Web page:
Odds of property tax relief this session seem to be improving
ST. PAUL -- Property tax relief should pass the 2007 Minnesota Legislature if it ever can. Democrats complained for more than a year about Republican Gov. Tim Pawlenty and his fellow House Republicans making decisions that cut state payments to l...
ST. PAUL -- Property tax relief should pass the 2007 Minnesota Legislature if it ever can.
Democrats complained for more than a year about Republican Gov. Tim Pawlenty and his fellow House Republicans making decisions that cut state payments to local governments. Democrats say that forced cities, counties, schools and other local governments to raise property taxes.
After November's Democratic election victories, the party is in firm charge of both the state House and Senate, leaving it up to Democrats to follow through with promises of lowering property taxes.
They say they are up to the task, and gave much of the responsibility to a pair of first-time committee chairman from northwestern Minnesota.
"I feel like a kid in a candy store." Rep. Paul Marquart said. "You go from being in the minority six years to having the opportunity to help craft the state's property tax relief bill."
Marquart is chairman of a newly created committee that will deal with property and sales tax questions.
"Property tax relief is by far the biggest tax issue we are going to face this session," Marquart said about a session mostly devoted to establishing a two-year, up to $33 billion budget, including how to fund it.
Marquart's Senate counterpart is Rod Skoe of Clearbrook.
"Having gone through a campaign when everybody said property taxes was on their top three priorities, something has to be done," Skoe said.
Just what the "something" is remains to be debated.
Interviews with legislators show many favor increasing state aid to schools and other local governments so they don't have to raise property taxes, which is their major way to get local revenue.
One-time property tax rebates likely will find little support.
"It's got to be permanent," House Majority Leader Tony Sertich, DFL-Chisholm, said of property tax relief.
"We are evaluating our options," Pawlenty said in mid-December, a couple of weeks after appearing to lean toward a rebate.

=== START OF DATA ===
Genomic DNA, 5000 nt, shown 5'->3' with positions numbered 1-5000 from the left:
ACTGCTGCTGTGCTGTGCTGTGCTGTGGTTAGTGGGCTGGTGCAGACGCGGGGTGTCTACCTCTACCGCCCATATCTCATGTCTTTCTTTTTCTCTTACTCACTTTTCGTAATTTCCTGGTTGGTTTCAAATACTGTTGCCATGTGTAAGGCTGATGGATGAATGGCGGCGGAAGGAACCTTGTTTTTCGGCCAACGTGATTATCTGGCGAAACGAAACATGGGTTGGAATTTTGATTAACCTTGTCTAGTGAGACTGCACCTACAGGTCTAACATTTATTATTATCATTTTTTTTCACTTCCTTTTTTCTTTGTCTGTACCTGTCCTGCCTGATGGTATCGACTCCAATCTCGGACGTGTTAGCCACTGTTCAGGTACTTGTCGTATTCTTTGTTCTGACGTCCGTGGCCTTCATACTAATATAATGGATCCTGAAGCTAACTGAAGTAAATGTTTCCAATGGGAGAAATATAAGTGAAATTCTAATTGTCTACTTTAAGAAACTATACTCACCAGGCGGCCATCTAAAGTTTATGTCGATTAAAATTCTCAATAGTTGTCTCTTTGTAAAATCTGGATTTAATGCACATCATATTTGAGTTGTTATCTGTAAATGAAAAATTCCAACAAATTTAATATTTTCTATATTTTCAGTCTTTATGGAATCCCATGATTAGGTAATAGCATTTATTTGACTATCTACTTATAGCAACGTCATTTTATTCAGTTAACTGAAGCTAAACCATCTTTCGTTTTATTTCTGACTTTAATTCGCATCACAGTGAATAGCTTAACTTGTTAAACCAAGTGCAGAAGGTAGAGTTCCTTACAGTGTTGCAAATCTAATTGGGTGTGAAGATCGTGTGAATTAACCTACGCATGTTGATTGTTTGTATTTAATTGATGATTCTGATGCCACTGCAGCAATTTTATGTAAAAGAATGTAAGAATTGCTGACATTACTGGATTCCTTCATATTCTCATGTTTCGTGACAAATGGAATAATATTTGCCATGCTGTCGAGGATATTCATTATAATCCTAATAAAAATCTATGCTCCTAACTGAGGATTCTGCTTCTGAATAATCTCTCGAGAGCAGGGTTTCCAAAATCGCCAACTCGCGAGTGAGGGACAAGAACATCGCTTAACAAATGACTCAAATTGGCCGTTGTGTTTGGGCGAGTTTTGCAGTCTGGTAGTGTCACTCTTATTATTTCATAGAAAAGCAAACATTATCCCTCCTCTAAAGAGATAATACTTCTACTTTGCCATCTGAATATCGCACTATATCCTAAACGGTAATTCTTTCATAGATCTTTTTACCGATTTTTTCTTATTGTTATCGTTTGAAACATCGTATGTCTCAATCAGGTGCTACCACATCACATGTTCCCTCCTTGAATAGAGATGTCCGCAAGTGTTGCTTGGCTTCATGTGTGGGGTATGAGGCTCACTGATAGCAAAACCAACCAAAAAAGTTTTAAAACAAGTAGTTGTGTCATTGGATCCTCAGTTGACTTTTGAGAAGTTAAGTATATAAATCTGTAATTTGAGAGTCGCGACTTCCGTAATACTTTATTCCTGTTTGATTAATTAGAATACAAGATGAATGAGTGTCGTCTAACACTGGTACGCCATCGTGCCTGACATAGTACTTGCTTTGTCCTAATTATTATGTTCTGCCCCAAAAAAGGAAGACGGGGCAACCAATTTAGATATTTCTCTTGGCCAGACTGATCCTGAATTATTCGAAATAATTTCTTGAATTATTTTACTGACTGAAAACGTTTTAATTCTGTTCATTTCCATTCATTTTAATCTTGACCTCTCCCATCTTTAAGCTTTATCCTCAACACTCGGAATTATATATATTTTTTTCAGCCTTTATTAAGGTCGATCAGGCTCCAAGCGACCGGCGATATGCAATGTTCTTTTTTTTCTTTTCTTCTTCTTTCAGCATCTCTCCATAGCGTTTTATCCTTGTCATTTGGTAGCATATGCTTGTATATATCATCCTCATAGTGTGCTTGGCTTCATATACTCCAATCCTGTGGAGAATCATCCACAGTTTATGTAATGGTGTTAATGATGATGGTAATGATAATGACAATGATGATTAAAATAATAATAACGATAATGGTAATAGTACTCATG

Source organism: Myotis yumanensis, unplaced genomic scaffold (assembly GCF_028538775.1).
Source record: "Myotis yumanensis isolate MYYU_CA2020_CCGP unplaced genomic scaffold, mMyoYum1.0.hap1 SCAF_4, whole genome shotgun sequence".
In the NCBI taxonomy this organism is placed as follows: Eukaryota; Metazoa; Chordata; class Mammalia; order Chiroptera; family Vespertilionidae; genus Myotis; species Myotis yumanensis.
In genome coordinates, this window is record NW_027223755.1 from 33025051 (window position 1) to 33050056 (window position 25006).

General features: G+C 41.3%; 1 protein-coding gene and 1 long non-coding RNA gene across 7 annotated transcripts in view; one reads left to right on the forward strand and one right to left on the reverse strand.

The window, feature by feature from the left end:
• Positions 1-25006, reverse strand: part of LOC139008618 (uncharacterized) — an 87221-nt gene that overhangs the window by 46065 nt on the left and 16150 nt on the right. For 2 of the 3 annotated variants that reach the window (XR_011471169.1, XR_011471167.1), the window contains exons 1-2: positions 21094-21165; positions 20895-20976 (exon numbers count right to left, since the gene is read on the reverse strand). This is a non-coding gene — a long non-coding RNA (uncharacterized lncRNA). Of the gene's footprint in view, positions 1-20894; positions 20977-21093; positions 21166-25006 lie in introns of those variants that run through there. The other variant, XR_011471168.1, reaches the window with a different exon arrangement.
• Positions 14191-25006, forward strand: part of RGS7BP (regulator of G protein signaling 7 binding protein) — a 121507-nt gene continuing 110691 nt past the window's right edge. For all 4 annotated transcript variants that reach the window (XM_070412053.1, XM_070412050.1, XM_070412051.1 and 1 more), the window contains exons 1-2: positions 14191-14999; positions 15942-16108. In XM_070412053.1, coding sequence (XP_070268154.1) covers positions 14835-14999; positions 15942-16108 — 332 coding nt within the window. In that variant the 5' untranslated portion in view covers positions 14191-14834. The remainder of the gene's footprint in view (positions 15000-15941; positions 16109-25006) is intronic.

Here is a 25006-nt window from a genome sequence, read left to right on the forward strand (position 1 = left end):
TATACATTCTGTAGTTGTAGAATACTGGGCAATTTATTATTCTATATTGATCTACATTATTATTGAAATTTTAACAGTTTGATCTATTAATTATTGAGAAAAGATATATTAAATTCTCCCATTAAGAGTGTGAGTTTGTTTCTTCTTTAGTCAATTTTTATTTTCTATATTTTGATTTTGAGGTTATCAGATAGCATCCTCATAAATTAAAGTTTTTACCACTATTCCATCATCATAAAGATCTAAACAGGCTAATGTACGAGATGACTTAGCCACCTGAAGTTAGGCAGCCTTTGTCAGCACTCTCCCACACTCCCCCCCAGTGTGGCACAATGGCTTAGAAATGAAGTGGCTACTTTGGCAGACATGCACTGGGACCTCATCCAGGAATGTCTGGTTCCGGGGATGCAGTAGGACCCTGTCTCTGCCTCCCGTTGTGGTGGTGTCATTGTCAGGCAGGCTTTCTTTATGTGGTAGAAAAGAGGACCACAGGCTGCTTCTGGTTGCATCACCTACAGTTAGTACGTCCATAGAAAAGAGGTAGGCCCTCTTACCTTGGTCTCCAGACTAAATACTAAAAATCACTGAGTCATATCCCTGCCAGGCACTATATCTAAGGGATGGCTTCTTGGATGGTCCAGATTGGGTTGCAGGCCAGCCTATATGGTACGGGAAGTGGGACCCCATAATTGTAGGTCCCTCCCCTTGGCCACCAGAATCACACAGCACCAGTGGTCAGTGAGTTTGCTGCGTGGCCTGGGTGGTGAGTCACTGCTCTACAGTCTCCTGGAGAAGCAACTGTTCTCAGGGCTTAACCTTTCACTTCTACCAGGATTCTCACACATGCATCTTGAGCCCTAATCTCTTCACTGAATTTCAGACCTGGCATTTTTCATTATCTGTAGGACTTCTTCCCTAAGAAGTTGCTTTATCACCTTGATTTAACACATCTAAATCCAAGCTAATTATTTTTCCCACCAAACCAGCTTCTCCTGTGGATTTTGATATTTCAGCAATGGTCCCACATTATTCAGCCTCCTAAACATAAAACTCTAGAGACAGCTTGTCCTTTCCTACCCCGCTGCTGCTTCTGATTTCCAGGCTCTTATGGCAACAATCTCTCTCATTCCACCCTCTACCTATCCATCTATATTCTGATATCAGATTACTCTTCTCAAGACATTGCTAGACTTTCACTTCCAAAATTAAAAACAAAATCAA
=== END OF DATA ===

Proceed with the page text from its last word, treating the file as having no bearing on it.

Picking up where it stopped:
State law requires Pawlenty to submit a proposal to rebate some of the state's surplus funds, but legislators don't have to act on it.
Other tax issues are bound to be discussed in the session beginning at noon Wednesday. But other than a gasoline tax increase, most legislative leaders don't seem to be counting on one.
"We are not looking at a tax increase of any kind," incoming House Speaker Margaret Anderson Kelliher, DFL-Minneapolis, said.
Other House Democrats are more open to raising taxes. Some openly advocate it.
Sertich said the door is "absolutely not" closed to upping taxes, but the decision will come only after many committee hearings.
Before seriously discussing higher taxes, Democratic-Farmer-Laborites, especially, say they want to make sure all taxes owed the state are being paid and that Minnesota companies operating in other counties pay state taxes.
DFL leaders also emphasize the need to make sure there is little waste in state government.
Regardless of what other tax matters pop up, property tax will be a headline issue.
Property tax relief could come in multiple forms, Rep. Al Juhnke said. If the Legislature approves more state funding for schools, that could ease the burden of local school levies, he said.
In addition, increases in state funding for local governments and transportation could mean cities and counties won't have to seek as much local revenue, Juhnke said.
"Those things together equal property tax relief," he said.
Pawlenty has pushed his idea of a law limiting how much local governments can raise property taxes. It has met with a cool reception in many DFL quarters.
Marquart said his committee will be open to all ideas.
"I really don't think the public is all that concerned how it gets done, but they are concerned that there is real significant property tax relief," he said.
However, he does have some ideas:
n Increase Local Government Aid paid to cities.
n Reduce tax levies schools have added to support their programs.
n Give counties more state aid.
n Provide bigger refunds to property tax payers whose property taxes are too high for their income.
Minnesota property taxes have risen to more than when lawmakers and then-Gov. Jesse Ventura cut them in 2001. However, state policymakers cut payments to local governments when they needed to plug a nearly $4.6 billion hole in the state budget two years later.
The main use of the property tax is to support local governments.
"Our local units of government, they are the closest to the people and they know how to spend money the best," former Dilworth Mayor Marquart said.
Forum Communications reporter Scott Wente contributed to this story.